Blogger Iyov asks Why are Christians satisfied with English-only Bibles? He contrasts Christians with Jews, whose liturgical books almost always include the Hebrew original text as well as a translation, and with non-Arab Muslims, for whom the Qur’an usually includes the Arabic text as well as a translation.
There are various answers I could give to Iyov. For example, I could berate him for his intellectualism in assuming that ordinary Christians have the leisure time and interest to learn the original languages. Certainly most non-Arab Muslims don’t understand the Arabic text in their Qur’ans; if most American Jewish children actually learn Hebrew, that is an indication of the social situation of the American Jewish community. But I will concentrate here instead on another angle.
From its very start at the Day of Pentecost, Christianity has taken a different line from Judaism and Islam, to become a faith which crosses linguistic and cultural boundaries. From that first day the gospel was preached not just in Hebrew or Aramaic, nor even just in Greek, the international language of the day, but to each person in their own native language (Acts 2:8).
What took place then as a miraculous sign was soon repeated and extended by more natural means as early Christians preached and translated the gospel into the languages of the people they went to, such as Coptic, Syriac and Latin, and no doubt others for which ancient translations have not survived. The new faith soon broke its links with its roots in a particular language and culture. While the extent of this break was unfortunate, this broadening of the basis of Christianity was an essential and inevitable part of its development into a world religion.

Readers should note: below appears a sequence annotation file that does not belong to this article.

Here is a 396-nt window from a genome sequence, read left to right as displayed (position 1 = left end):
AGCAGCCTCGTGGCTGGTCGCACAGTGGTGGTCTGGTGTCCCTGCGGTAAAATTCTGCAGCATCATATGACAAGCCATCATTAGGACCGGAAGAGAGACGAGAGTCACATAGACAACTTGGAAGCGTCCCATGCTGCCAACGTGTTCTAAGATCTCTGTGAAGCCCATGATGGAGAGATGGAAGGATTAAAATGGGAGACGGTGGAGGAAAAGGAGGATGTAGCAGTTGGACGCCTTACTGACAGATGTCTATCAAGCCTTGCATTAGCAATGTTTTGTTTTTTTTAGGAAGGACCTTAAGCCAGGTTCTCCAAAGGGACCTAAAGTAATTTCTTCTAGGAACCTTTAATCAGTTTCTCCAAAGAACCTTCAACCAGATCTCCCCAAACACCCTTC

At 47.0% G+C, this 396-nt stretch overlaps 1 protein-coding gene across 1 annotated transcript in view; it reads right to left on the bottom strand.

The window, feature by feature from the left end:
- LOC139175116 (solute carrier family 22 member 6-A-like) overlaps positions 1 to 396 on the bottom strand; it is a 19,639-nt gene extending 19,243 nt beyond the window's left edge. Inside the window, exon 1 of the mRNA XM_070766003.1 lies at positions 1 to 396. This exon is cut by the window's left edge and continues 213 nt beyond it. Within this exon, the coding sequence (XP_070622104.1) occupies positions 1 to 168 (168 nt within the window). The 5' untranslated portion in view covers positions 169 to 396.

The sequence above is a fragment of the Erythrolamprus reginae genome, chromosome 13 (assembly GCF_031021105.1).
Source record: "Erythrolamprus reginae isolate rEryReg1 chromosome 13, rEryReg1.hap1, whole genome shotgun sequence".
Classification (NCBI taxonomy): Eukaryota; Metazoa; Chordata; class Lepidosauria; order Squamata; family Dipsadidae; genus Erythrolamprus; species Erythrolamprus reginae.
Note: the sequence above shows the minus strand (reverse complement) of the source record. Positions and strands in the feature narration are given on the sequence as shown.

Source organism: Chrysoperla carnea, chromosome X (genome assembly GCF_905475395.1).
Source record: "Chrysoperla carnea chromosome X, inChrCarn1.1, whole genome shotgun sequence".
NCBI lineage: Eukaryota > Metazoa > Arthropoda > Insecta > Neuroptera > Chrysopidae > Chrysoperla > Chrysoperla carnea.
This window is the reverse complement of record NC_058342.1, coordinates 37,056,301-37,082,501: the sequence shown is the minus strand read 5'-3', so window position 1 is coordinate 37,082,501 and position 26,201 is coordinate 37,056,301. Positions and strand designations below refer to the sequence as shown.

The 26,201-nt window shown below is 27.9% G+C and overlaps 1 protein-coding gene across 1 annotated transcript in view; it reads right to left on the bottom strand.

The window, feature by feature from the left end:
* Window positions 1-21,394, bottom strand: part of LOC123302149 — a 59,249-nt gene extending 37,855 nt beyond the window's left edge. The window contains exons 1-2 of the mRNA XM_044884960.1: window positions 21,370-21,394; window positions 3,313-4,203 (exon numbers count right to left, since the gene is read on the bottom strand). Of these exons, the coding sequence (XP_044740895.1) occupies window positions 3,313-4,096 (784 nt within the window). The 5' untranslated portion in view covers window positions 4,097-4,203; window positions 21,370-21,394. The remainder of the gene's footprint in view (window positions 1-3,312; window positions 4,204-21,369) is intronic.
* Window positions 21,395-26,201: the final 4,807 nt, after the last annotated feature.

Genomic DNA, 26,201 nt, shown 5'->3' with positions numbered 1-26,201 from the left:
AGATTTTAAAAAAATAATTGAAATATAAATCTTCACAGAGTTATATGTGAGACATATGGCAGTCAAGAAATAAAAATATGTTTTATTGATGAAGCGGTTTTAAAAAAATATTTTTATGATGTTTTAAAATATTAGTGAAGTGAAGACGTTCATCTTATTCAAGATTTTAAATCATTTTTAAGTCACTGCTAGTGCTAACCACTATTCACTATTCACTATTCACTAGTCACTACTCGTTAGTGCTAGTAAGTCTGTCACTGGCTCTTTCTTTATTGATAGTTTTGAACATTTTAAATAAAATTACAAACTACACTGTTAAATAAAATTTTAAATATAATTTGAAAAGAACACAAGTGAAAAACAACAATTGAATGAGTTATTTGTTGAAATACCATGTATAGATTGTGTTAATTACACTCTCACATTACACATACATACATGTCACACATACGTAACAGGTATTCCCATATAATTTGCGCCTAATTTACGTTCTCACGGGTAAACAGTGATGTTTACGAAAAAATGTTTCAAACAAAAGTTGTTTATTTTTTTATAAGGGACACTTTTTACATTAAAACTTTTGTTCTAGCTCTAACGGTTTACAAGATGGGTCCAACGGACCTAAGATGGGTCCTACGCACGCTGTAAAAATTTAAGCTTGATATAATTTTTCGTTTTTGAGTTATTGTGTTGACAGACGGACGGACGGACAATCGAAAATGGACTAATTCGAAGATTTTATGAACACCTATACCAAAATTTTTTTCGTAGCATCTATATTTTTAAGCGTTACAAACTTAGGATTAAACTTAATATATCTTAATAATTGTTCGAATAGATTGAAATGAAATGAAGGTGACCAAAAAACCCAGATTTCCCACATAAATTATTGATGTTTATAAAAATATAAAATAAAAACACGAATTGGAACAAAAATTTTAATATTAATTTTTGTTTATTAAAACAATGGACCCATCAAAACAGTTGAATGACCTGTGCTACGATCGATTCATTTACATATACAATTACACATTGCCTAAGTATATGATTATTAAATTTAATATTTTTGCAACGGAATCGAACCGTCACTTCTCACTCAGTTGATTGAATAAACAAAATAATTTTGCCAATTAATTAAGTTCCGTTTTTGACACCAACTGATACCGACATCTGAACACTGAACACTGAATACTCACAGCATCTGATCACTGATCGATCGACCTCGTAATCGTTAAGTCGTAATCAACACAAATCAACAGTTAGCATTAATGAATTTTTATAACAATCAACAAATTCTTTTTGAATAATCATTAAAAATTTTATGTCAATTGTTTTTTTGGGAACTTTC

As Christianity became a faith for the whole world, rather than one for a particular culture, it necessarily abandoned its reliance on texts in any one particular language. While the original language texts remain theoretically authoritative, in practice preaching and teaching is based almost everywhere on translations. And this is a good and necessary thing for a world faith. Past attempts to bring Christianity to the world through foreign language texts (I think of the Nestorians, with their Syriac Bible, in China, and the Roman Catholics among indigenous peoples in Latin America) have failed to convert hearts and minds and so eventually proved unsuccessful. Modern Protestant and Catholic missions, accompanied by Bible translation where necessary, seem to lead to broader and deeper Christian commitment.
By contrast, Judaism has never seriously attempted to expand beyond its original ethnic, cultural and linguistic base. Where Islam has done so, its methodology has been to attempt to impose its original culture and language on converts.
Now I cannot help regretting, with Iyov, that the original biblical languages are not better known among Christians, and that there are not better resources available for those who do want to learn them. But, realistically, this study should be for enthusiasts, intellectuals, and for those in training to be teachers or leaders in the church. It can never, and should never, be seen as a requirement for ordinary Christian believers. For it is vital for the spread of the gospel that Christians remain in the world, are not isolated from it by being expected to acquire alien cultures and alien languages.
At the centre of Christianity is the cross. And that should be understood not only as the piece of wood on which Jesus died, but also as a symbol of how the Christian faith breaks down and crosses human-made boundaries to reach every corner of the world, every culture and language. This is the Christian vision of the heavenly kingdom:
After this I looked, and there before me was a great multitude that no one could count, from every nation, tribe, people and language, standing before the throne and in front of the Lamb. They were wearing white robes and were holding palm branches in their hands. 10 And they cried out in a loud voice:
“Salvation belongs to our God,
who sits on the throne,
and to the Lamb.”
Revelation 7:9-10 (TNIV), emphasis added